What has this meant for women? In many parts of the country we have already seen women’s withdrawal from agricultural production and their ghettoization within the domestic spaces. In relatively ‘backward’ regions like Chhattisgarh, Jharkhand and western Orissa, though women still retain a significant presence in farming, they are on the retreat. They either subside into domestic dependent positions or join the ranks of the dispossessed migrant workers in cities. In a place like Delhi, the many Baby Haldars tell and retell their stories; in Vidarbha, the ranks of suicide widows swells.
Communities living in the forest have long been victims of a process of being enclosed out of the forests they live in. Rights to common property resources and rights to settle in the forests as well as entitlements have been contested for a long period. Historically, forest communities have been able to supplement the food they grow through small-scale farming with forest-based food resources. However, the livelihoods of forest communities are today threatened for a multiplicity of reasons. With forest bio-diversity becoming a tradable commodity in the international market, commercial plantation and monoculture (e.g. of jatropha in Chhattisgarh) is threatening to destroy the mixed and bio-diverse forests that gave sustainable livelihoods to so many.
Many of the forest areas also contain mineral deposits that are today attracting MNC investment. Development of bauxite, iron ore or uranium mines and the processing of raw ore into alumina or liquid slurry causes a complete disruption of the lives, lifestyles and traditional livelihoods of forest communities. Forest communities in western Orissa (Kashipur, Lanjigada, Niyamagiri), Chhattisgarh (where the new Tata plant and the Essar pipeline are proposed and Jharkhand (which has suffered Jaduguda and is battling Koelkaro) are today seeing a major disruption of their traditional livelihoods.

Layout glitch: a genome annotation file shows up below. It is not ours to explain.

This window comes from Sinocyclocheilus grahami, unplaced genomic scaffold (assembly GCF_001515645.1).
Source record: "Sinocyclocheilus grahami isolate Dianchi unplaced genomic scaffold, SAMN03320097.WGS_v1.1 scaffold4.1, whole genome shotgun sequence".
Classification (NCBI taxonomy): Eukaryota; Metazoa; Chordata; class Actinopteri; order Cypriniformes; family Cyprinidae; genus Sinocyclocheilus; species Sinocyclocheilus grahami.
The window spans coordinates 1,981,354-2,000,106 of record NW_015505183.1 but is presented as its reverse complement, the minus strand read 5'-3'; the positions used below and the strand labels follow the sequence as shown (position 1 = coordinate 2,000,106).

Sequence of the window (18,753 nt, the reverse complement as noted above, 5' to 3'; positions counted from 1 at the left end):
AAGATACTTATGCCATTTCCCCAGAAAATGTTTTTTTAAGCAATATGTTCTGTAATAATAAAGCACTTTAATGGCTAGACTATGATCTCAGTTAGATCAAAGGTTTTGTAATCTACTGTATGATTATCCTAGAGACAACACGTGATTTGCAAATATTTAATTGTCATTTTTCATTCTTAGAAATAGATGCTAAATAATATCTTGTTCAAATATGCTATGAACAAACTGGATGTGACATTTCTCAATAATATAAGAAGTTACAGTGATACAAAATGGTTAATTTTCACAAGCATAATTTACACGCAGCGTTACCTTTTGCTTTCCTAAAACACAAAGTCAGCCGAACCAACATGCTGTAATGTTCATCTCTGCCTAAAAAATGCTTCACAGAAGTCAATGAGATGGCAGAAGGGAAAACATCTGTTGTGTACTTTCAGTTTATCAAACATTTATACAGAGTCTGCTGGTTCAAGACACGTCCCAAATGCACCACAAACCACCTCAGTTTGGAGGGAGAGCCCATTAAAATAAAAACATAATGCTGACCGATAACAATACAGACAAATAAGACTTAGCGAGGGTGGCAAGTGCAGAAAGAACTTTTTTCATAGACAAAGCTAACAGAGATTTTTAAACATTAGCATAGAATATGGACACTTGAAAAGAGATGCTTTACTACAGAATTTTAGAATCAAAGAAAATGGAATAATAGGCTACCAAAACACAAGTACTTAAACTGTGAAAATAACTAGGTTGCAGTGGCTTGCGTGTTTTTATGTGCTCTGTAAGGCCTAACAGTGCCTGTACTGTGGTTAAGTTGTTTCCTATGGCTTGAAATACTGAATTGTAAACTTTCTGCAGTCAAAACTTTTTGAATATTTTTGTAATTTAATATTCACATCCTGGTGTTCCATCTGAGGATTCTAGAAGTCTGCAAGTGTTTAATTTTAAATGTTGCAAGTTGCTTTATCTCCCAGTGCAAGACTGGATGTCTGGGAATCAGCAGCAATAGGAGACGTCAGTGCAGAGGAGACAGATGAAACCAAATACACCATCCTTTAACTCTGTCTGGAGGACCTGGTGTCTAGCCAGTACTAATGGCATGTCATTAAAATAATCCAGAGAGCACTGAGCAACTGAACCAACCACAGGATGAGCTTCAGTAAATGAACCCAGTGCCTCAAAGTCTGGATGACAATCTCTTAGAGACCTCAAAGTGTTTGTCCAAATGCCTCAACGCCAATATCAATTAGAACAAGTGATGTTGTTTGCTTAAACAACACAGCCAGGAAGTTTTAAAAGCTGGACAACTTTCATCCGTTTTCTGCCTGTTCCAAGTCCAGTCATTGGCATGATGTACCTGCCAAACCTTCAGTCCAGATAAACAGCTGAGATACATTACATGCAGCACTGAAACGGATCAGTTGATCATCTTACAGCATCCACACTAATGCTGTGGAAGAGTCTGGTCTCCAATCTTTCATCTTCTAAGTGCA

In this context it is legitimate to express some of our concerns about recent legislative changes. The proposed Land Acquisition Act will make it possible to acquire land, including land belonging to the Scheduled Tribes, in the ‘national interest’. The Tribal Bill attempts to secure the traditional rights of the forest communities and to validate the role of the gram sabhas in deciding development priorities, but it contains confusing prescriptions on the rights of forest dwellers who are not from the Scheduled Tribes. Women in many forest areas are today in a shell-shocked condition as the loss of land, forest access and home forces them to confront catastrophic changes within one generation. In extreme situations like the Salwa Judum camps in Chhattisgarh, where a strident state militarization places the inhabitants of over 600 villages in relief camps even as land acquisition for industry goes equally stridently forward, the depression and apathy of the women is evident to all who have had a chance to visit them.